West Ham station
|Local authority||London Borough of Newham|
|Managed by||London Underground|
|Number of platforms||8|
|Fare zone||2 and 3|
|London Underground annual entry and exit|
|DLR annual boardings and alightings|
|National Rail annual entry and exit|
|Original company||London, Tilbury and Southend Railway|
|Post-grouping||London, Midland and Scottish Railway|
|1 February 1901||Opened (LT&SR/NLR)|
|1902||District line started|
|1 January 1916||NLR withdrawn|
|1936||Hammersmith & City started|
|1979||North London service started|
|14 May 1999||c2c and Jubilee line started|
|9 December 2006||North London service withdrawn|
|31 August 2011||DLR started|
|London transport portal|
West Ham is a London Underground, Docklands Light Railway (DLR) and National Rail intermodal interchange station in West Ham, London, United Kingdom. The station is served by London Underground District, Hammersmith & City and Jubilee lines, the Stratford International branch of the DLR and c2c National Rail services.
The station was opened in 1901 by the London, Tilbury and Southend Railway on the route from Fenchurch Street to Barking. In the late 1990s, the station was rebuilt and significantly expanded as part of the Jubilee Line Extension, fully opening in 1999. The station is in London fare zone 2 and zone 3.
East to west alignment
The London, Tilbury and Southend Railway direct line from Bow to Barking was constructed east to west through the middle of the Parish of West Ham in 1858. Before this, trains took a longer route via Stratford and Forest Gate to the north. The new line opened with stations initially at Bromley, Plaistow and East Ham. In November 1897 Arnold Hills, the owner of the Thames Ironworks and Shipbuilding Company, whose football team Thames Ironworks F.C. (which reformed in 1900 as West Ham United) played at the Memorial Grounds, secured an agreement with the London, Tilbury and Southend Railway to build a station at the intersection of Manor Road and Memorial Avenue. The company board approved this in February 1898 and Mowlem's was given the contract to build a four platform station, which allowed for the proposed quadrupling of the line with the completion of the Whitechapel and Bow Railway. The station was completed in May 1900, but did not open until 1 February 1901. The station was initially known as West Ham.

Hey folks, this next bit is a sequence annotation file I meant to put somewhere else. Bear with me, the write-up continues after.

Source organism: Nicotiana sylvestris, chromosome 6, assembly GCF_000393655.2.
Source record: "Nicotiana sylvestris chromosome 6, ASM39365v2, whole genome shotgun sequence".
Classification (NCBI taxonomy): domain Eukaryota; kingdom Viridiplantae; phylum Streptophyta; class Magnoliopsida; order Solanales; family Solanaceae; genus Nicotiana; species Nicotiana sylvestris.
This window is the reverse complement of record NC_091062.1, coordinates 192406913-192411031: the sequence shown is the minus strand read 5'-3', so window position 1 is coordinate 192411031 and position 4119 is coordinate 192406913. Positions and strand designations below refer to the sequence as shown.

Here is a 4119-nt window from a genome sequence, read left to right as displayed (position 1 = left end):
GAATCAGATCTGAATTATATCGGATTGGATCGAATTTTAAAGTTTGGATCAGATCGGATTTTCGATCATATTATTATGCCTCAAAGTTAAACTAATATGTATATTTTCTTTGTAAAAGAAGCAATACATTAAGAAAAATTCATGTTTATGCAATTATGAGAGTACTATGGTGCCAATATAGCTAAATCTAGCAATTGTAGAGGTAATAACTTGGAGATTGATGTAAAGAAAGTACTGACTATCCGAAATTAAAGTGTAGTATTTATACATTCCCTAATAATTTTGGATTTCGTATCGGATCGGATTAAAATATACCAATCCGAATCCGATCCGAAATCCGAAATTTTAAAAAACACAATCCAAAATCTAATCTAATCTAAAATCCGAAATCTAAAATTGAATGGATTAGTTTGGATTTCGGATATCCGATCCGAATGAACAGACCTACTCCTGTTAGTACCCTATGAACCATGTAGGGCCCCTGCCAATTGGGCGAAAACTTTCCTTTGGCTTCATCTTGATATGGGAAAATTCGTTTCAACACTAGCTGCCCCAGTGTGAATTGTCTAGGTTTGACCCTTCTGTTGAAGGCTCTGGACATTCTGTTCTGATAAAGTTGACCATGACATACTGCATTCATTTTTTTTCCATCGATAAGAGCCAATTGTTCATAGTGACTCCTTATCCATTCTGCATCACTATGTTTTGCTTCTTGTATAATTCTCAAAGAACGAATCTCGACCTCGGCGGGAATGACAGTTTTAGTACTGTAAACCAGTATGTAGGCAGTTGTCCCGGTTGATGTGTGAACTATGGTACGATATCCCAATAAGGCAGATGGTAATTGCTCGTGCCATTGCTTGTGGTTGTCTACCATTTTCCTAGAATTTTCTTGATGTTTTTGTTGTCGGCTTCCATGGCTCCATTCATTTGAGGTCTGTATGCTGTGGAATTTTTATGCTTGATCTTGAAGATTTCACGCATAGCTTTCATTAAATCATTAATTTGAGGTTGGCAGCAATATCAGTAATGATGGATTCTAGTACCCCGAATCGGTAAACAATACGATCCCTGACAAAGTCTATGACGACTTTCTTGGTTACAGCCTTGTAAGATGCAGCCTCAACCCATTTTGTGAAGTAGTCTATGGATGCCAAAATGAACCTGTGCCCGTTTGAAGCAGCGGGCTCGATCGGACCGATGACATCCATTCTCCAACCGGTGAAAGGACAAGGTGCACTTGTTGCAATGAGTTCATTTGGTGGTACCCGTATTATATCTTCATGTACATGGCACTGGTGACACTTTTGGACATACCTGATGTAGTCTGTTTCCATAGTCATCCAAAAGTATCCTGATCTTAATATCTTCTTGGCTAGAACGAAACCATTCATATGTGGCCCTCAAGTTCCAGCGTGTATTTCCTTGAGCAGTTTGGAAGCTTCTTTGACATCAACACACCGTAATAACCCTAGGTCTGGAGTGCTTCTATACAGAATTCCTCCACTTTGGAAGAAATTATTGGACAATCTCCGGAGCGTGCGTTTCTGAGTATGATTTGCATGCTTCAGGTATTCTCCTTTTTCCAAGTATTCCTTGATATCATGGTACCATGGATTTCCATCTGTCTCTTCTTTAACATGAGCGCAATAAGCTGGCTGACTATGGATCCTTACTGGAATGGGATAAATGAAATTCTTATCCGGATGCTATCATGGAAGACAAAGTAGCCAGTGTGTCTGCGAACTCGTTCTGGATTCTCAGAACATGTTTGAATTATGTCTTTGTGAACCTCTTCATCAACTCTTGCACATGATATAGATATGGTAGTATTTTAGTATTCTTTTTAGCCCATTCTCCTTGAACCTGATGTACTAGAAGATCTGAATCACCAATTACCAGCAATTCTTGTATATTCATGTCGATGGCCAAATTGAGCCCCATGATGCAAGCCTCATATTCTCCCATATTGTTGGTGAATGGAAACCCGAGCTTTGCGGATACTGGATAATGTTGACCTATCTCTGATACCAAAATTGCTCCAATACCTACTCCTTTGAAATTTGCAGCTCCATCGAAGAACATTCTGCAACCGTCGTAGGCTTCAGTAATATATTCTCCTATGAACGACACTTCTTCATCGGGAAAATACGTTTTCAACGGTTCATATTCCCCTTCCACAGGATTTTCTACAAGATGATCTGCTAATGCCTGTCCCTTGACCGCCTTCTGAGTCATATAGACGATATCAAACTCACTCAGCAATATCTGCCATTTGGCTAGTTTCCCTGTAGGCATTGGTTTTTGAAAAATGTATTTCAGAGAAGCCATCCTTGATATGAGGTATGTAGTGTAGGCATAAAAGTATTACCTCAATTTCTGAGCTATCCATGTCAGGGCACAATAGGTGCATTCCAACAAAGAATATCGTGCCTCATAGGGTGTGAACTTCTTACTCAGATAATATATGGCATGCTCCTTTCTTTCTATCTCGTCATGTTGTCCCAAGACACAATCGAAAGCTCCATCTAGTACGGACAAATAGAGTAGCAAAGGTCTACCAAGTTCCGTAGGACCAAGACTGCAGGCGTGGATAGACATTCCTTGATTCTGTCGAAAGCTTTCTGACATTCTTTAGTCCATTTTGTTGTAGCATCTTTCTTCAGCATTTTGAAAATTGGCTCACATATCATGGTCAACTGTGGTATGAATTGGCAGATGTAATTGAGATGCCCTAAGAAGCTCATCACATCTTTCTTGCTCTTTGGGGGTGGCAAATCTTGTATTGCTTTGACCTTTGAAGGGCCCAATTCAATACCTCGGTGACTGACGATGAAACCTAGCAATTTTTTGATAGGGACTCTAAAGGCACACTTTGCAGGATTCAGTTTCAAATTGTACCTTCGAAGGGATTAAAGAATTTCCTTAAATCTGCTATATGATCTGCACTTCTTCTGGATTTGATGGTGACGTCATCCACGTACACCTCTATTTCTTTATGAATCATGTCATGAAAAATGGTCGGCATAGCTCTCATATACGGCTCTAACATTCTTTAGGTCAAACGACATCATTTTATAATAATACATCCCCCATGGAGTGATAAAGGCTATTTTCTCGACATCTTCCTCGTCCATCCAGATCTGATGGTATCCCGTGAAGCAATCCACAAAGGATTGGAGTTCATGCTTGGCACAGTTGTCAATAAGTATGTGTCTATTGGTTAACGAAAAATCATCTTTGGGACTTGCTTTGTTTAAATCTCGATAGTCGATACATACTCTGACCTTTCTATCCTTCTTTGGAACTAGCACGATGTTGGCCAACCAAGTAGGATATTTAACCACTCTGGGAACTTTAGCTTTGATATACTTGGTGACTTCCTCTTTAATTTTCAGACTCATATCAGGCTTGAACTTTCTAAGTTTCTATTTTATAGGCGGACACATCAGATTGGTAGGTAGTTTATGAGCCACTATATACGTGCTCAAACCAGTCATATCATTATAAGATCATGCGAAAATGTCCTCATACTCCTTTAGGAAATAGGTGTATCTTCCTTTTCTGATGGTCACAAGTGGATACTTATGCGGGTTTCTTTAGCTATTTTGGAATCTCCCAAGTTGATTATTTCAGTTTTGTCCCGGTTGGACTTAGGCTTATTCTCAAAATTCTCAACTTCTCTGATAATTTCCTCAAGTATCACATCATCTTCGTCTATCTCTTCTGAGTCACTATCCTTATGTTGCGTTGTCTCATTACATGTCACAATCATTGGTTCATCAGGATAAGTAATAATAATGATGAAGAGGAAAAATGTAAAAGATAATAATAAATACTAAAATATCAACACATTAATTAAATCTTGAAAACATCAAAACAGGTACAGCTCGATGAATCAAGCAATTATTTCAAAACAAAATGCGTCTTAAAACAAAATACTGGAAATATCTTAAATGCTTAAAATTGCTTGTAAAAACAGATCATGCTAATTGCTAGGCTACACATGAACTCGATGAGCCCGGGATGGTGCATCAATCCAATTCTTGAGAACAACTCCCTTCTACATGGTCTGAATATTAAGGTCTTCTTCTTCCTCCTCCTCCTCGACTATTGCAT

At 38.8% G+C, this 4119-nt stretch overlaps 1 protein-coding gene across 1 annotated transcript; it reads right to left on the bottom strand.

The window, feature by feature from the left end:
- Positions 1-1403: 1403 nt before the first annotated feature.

The North London Railway had run a daily service to Plaistow via the Bow-Bromley curve since 18 May 1869 and when West Ham opened it used the northern platforms. In 1905 they switched to the southern platforms, with the opening of a new bay platform at Plaistow on the southern side. The Whitechapel and Bow Railway allowed through services of the Metropolitan District Railway to operate through West Ham to Upminster from 1902. The Metropolitan District converted to electric trains in 1905 and services were cut back to East Ham. The London, Tilbury and Southend Railway trains from Fenchurch Street used the southern platforms when the Metropolitan District services began but stopping was reduced to a few a week in 1908 and to nil in 1913. Ownership of the station passed to the Midland Railway in 1912 and the London, Midland and Scottish Railway in 1923. The station was renamed West Ham (Manor Road) on 11 February 1924. When the North London Railway service to Plaistow ceased on 1 January 1916 the southern platforms were unused in normal service.